Native American women are also overrepresented in missing persons cases and underreported in the media, and their cases also suffer from a lack of resources. Rural communities may be policed by tribal law enforcement entities that don’t have the same revenue streams as typical police departments. According to the website Not Our Native Daughters, Native American women are stalked, raped, murdered, sexually assaulted, abused, and victimized by domestic violence at a rate 50 times the national average. The site seeks to mobilize resources and advocacy efforts to focus on the problem and educate Native American communities how to protect themselves and advocate for more attention.

And what does California as a state do on this issue? It offers a California Missing Persons page that serves as a database for about 20,000 active missing person cases in the state. With so many cases that are fed to them by local police jurisdictions, the site can do little more than post the police bulletins of missing persons that it receives, but the inability to share any of the stories from the site itself is problematic.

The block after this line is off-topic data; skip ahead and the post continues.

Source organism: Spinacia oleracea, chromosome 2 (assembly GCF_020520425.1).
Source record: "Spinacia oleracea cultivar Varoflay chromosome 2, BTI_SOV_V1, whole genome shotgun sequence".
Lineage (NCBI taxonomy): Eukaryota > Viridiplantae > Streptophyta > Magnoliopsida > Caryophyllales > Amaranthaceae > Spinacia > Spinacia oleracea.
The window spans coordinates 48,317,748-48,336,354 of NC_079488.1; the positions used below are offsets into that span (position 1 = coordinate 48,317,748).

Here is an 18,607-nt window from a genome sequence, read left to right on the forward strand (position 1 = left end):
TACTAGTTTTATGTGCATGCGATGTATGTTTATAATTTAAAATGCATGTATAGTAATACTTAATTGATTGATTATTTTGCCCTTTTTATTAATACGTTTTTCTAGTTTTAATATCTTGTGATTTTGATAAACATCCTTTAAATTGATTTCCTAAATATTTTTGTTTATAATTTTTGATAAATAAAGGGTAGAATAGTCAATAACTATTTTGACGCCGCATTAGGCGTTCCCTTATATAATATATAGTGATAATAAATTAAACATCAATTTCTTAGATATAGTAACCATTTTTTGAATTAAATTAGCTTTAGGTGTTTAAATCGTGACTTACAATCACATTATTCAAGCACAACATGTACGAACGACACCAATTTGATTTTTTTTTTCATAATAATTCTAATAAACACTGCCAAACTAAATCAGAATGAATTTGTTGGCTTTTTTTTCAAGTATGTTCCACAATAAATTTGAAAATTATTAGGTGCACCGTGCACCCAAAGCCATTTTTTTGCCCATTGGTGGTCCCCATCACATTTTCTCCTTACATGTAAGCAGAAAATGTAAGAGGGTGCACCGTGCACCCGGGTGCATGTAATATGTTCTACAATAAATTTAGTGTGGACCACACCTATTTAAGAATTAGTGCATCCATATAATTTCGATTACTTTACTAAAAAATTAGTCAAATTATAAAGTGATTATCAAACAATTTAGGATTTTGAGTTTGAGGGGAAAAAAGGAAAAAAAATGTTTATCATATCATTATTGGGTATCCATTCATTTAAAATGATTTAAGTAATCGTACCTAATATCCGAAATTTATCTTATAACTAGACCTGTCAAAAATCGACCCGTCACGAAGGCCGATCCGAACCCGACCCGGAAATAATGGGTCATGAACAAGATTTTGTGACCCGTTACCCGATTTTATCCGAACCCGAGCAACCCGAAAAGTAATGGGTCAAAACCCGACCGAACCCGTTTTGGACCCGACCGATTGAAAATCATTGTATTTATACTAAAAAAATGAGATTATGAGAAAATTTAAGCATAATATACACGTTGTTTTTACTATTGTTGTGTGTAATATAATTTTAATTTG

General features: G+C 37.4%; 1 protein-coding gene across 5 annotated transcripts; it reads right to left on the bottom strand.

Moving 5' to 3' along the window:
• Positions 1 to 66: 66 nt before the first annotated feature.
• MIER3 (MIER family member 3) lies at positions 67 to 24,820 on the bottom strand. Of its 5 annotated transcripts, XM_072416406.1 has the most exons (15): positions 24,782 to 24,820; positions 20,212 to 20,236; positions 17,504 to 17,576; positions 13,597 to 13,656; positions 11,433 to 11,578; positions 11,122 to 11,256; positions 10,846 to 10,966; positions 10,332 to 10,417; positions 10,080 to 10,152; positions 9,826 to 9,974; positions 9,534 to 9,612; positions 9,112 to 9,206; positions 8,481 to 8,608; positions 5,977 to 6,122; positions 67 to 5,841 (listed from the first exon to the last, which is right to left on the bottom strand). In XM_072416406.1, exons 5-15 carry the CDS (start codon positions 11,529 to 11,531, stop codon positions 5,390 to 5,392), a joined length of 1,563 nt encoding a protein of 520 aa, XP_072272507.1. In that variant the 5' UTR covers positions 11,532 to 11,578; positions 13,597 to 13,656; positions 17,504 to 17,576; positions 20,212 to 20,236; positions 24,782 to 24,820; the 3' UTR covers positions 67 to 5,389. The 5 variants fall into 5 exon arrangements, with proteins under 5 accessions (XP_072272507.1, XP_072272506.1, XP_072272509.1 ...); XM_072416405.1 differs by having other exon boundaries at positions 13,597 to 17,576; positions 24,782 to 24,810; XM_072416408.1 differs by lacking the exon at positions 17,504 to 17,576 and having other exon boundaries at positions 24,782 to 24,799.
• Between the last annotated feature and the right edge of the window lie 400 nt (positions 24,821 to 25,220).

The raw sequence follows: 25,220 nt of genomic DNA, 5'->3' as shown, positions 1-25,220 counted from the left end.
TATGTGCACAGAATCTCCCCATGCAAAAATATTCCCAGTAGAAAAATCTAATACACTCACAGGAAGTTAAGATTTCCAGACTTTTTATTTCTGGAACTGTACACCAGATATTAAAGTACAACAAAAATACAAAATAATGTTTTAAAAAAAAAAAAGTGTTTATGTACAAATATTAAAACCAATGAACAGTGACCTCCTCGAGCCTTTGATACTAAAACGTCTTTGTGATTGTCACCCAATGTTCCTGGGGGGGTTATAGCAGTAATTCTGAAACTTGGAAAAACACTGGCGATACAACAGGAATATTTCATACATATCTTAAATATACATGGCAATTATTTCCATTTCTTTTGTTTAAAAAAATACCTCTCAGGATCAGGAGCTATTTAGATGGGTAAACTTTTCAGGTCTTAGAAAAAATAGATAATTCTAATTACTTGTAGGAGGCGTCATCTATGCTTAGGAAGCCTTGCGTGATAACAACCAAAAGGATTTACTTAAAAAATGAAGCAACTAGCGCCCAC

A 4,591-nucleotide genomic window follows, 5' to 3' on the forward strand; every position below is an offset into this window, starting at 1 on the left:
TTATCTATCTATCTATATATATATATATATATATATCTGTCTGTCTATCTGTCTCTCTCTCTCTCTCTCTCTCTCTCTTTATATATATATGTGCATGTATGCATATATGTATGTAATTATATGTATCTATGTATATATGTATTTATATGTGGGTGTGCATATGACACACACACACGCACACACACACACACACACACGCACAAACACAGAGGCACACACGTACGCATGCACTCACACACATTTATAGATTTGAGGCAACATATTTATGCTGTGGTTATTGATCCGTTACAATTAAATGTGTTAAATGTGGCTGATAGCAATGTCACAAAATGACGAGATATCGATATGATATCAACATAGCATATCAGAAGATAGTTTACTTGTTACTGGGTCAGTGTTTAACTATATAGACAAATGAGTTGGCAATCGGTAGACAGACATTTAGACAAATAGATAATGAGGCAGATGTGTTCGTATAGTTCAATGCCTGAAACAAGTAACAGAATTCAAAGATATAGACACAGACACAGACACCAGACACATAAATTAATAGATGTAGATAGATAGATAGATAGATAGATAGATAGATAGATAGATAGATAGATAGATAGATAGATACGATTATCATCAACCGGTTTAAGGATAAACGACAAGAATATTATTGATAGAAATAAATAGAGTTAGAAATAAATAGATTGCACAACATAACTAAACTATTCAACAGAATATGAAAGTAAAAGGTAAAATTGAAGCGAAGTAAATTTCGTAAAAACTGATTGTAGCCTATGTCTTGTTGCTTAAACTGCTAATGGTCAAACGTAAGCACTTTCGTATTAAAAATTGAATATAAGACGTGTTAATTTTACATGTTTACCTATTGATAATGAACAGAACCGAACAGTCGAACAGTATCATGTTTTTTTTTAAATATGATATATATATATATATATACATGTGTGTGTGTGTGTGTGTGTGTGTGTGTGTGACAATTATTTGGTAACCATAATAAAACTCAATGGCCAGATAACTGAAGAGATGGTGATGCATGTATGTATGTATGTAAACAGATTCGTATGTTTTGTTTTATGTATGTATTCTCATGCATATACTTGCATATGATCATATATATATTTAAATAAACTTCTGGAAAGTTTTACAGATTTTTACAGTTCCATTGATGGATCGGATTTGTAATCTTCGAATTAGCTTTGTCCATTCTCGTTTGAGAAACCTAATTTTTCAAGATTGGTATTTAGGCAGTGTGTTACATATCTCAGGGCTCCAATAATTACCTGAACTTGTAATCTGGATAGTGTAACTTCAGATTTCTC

The state’s missing persons page also has separate Featured Missing Children and Featured Missing Adults pages that highlight individual cases and shows far more diversity in the page for children than adults.

As Wilson noted, the problem persists and requires citizen activation to keep the pressure on police and media to tell these stories. So what can individuals do to advocate for missing persons of color?

  1. Donate to organizations like BAMFI, Not Our Native Daughters and Our Black Girls.

  2. Follow those organizations on social media and share their stories while tagging the local police department and news stations.

  3. Study the websites and search for local cases. Then share them and ask others to share and support.

  4. Follow local reporters and news stations on social media and call attention to cases they are missing.

  5. If you’re a fan of true crime websites and podcasts, ask their creators to feature stories about missing persons of color equally. Put the pressure on them to level the playing field.